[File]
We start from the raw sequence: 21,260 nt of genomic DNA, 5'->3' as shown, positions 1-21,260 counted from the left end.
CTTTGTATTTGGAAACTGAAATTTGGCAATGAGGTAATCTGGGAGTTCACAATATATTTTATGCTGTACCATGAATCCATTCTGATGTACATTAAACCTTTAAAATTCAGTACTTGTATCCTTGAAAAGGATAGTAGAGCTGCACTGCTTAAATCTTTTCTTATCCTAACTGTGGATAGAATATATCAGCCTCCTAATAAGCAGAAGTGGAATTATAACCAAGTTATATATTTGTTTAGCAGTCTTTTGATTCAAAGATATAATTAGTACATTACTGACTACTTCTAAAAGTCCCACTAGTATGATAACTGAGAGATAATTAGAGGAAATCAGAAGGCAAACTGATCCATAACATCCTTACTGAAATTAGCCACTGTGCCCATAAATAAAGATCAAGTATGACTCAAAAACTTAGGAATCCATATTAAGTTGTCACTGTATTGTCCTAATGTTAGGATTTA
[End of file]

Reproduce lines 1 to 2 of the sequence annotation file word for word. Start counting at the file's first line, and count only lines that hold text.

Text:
We start from the raw sequence: 21,260 nt of genomic DNA, 5'->3' as shown, positions 1-21,260 counted from the left end.
CTTTGTATTTGGAAACTGAAATTTGGCAATGAGGTAATCTGGGAGTTCACAATATATTTTATGCTGTACCATGAATCCATTCTGATGTACATTAAACCTTTAAAATTCAGTACTTGTATCCTTGAAAAGGATAGTAGAGCTGCACTGCTTAAATCTTTTCTTATCCTAACTGTGGATAGAATATATCAGCCTCCTAATAAGCAGAAGTGGAATTATAACCAAGTTATATATTTGTTTAGCAGTCTTTTGATTCAAAGATATAATTAGTACATTACTGACTACTTCTAAAAGTCCCACTAGTATGATAACTGAGAGATAATTAGAGGAAATCAGAAGGCAAACTGATCCATAACATCCTTACTGAAATTAGCCACTGTGCCCATAAATAAAGATCAAGTATGACTCAAAAACTTAGGAATCCATATTAAGTTGTCACTGTATTGTCCTAATGTTAGGATTTA